Once back in the pits, it was good to see Zina so she'd know I'm ok. And then one of the Montana Posse, Lloyd, who is a doctor, checked over my foot and declared that nothing seemed to require urgent care. In fact, nothing looked wrong with my foot at all! Not swollen, not red, nothing. It just hurt to walk on it or bend it up. Then a Willow regular shows up with ice and this interesting roll of saran wrap. Rhys is an athletic trainer and Orthopedic Technologist and he bagged some of the ice, wrapped me up, and helped out big time. He, too, thought everything was ok. He poked and prodded here and there. Thanks, Rhys!!

Ruben Archilla, #2 in the Aprilia Class, also crashed during the 550 superbike race. It would seem that we both blew turn 5 on the first lap! His bike got worked over pretty bad but he seemed ok. This was when I demanded that he take Zina's bike out for the Aprilia race so he could keep his TRE (top rookie expert) hopes alive. Ruben got out and finished second! And I think this month may have been Michael's first win in the class! Ruben and Michael brought back the venerable 666 RS250 and parked it as well as my wounded RS250. After some time, my foot started hurting, so I retired to the van for a while with my foot re-iced and elevated. After some time, I got bored and got up. I ran into some Ducati fanatics: Mikiel and Denis (and his daughter Riley). And then Clinton Whitehouse hobbles into the pit with his dad. We were all smilin and BSin. Then, I wandered around and got some lunch and I got in some more quality BSin. I'm not gonna let a little gimpness get in the way of BSin.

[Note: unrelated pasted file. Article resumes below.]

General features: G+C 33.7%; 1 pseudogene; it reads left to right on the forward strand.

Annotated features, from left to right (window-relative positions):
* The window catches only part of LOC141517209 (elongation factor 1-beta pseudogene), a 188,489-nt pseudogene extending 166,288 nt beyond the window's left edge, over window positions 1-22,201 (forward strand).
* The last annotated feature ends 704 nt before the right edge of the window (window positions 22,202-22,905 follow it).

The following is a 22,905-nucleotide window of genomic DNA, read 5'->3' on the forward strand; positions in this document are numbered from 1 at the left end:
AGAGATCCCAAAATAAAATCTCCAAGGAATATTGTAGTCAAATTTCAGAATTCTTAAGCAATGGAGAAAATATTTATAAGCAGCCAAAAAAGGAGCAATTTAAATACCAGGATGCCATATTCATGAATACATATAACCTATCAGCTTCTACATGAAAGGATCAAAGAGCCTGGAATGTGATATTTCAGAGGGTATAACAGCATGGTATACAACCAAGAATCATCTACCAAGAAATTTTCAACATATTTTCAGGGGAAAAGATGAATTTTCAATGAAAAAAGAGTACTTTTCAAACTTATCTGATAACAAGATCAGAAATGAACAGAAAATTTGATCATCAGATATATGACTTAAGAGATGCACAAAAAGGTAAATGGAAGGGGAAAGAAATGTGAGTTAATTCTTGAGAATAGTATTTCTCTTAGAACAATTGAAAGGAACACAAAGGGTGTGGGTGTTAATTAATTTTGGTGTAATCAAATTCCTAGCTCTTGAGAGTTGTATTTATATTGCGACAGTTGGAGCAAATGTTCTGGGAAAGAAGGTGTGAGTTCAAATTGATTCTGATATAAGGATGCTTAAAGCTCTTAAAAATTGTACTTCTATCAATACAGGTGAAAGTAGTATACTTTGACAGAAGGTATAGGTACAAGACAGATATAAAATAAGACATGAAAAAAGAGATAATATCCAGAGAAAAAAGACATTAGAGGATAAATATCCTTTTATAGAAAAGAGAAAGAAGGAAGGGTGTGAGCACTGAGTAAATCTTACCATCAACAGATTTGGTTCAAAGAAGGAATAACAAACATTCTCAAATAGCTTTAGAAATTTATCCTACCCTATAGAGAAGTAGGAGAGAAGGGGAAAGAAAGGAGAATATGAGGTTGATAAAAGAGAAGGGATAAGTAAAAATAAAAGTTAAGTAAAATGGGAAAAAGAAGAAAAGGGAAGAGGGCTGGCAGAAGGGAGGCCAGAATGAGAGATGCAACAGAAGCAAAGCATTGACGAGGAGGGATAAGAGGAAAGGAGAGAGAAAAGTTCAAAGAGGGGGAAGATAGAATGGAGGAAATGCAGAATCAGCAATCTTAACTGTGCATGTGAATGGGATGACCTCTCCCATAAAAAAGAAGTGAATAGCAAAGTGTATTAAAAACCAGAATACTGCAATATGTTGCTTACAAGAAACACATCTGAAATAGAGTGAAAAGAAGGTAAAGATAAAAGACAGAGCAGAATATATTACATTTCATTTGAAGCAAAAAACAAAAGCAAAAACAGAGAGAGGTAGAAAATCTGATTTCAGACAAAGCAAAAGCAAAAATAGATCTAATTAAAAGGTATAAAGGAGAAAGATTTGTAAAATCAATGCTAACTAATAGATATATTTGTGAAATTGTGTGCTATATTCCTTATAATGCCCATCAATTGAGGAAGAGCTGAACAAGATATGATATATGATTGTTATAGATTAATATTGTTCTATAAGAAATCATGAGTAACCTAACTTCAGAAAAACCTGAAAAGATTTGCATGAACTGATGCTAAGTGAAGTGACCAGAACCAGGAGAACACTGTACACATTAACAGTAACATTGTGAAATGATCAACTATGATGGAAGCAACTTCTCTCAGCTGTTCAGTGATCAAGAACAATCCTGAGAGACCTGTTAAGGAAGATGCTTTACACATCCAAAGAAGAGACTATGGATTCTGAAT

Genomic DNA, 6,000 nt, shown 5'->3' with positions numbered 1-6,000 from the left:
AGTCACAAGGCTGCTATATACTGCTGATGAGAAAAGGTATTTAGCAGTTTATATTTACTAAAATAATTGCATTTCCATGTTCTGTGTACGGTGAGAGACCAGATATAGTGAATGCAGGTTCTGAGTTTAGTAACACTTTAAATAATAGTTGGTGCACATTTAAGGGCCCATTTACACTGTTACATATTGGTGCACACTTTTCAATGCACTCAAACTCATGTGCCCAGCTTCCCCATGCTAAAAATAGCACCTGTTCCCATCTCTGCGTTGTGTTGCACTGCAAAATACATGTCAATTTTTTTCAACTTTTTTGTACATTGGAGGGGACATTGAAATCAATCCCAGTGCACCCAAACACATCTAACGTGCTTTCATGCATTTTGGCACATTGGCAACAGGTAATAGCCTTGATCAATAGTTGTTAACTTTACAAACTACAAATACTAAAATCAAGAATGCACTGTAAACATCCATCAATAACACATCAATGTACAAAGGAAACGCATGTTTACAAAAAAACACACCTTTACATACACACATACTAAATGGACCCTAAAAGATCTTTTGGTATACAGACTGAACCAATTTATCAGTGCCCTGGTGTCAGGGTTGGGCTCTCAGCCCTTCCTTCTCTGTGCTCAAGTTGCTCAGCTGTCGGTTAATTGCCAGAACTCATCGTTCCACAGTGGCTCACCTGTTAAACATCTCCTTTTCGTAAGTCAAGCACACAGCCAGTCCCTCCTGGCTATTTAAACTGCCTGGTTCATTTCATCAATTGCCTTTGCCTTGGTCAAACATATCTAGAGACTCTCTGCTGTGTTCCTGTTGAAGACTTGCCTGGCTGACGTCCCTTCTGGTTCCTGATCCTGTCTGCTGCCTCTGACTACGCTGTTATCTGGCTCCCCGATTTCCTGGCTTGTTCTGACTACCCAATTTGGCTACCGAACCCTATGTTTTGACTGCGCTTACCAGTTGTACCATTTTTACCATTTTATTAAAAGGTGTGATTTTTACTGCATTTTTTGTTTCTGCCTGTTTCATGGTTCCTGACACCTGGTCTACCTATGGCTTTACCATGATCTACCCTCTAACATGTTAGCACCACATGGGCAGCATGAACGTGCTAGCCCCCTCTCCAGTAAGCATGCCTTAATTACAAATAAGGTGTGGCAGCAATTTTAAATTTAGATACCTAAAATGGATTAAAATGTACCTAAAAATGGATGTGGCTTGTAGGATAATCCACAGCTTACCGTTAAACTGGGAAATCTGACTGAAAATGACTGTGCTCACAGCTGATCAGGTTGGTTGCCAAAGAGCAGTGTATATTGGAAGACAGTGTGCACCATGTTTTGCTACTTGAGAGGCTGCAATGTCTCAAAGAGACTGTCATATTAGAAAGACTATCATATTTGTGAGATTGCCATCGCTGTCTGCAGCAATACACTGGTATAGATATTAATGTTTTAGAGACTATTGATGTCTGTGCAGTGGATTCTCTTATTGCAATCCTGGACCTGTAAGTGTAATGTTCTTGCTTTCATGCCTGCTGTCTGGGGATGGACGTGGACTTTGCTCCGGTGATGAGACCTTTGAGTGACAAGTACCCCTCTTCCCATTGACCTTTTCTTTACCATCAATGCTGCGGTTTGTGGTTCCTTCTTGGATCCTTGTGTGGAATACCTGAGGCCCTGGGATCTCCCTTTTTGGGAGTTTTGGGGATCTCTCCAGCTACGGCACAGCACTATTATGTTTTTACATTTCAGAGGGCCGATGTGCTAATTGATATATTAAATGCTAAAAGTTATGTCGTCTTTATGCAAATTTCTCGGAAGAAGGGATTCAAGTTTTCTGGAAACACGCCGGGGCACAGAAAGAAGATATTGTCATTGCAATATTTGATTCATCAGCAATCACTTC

Some of that BSin with my fellow racers was about how the crash happened. Well, I went into the turn about the same as I did the lap previous. I've been through turn 9 probably 1000 times on my RS250, and there wasn't anything special about this time. I was coming off a pretty fast lap of about 1:32, so the pace was good. I've been through the bumps lots of times and this time was no different. There's nothing I would have done differently as a rider. Perhaps the only lesson is that if using one compound tire works in the summer and there is a softer version available (that's not a Q) then perhaps it should be used in the winter. But don't take this as blame on the tire, as I pushed plenty hard in 2, 3, and 5 and had no indication of any unhappiness in the tires.

Soooo, to those who care enough to read my report each month, I am sorry for crashing and ending this season on a "low" note. But I am very happy to have had a great year and do well enough to win the Aprilia Challenge championship and lucky to have such a fast tumble and be able to walk away, even with a little bit of a gimp. Upon writing this on Monday, my ankle feels a lot better, but the rest of me is pretty sore. My lats are mad at me, my neck is sore, my legs. Oh, and today, there is a place of tenderness in my hand. Looks like a bad sprain in the ankle and I should be ok soon.


ducatitech.com / racing

11 17 2003